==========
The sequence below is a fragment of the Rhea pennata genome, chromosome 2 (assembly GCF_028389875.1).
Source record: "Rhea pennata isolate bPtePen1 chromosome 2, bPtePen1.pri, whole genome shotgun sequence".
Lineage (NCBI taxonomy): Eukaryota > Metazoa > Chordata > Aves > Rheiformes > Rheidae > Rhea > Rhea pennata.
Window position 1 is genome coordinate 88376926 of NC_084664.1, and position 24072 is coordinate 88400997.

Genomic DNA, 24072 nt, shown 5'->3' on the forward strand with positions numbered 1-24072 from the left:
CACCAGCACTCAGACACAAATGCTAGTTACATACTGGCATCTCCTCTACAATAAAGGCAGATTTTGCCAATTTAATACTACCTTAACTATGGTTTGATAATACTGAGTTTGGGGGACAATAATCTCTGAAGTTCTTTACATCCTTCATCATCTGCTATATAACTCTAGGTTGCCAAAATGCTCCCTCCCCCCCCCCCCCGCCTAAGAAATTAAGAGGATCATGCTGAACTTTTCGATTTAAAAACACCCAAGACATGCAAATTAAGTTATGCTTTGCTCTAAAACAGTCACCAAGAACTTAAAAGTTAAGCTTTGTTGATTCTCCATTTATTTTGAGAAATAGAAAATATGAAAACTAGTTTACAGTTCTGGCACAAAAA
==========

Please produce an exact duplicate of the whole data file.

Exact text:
The sequence below is a fragment of the Rhea pennata genome, chromosome 2 (assembly GCF_028389875.1).
Source record: "Rhea pennata isolate bPtePen1 chromosome 2, bPtePen1.pri, whole genome shotgun sequence".
Lineage (NCBI taxonomy): Eukaryota > Metazoa > Chordata > Aves > Rheiformes > Rheidae > Rhea > Rhea pennata.
Window position 1 is genome coordinate 88376926 of NC_084664.1, and position 24072 is coordinate 88400997.

Genomic DNA, 24072 nt, shown 5'->3' on the forward strand with positions numbered 1-24072 from the left:
CACCAGCACTCAGACACAAATGCTAGTTACATACTGGCATCTCCTCTACAATAAAGGCAGATTTTGCCAATTTAATACTACCTTAACTATGGTTTGATAATACTGAGTTTGGGGGACAATAATCTCTGAAGTTCTTTACATCCTTCATCATCTGCTATATAACTCTAGGTTGCCAAAATGCTCCCTCCCCCCCCCCCCCGCCTAAGAAATTAAGAGGATCATGCTGAACTTTTCGATTTAAAAACACCCAAGACATGCAAATTAAGTTATGCTTTGCTCTAAAACAGTCACCAAGAACTTAAAAGTTAAGCTTTGTTGATTCTCCATTTATTTTGAGAAATAGAAAATATGAAAACTAGTTTACAGTTCTGGCACAAAAA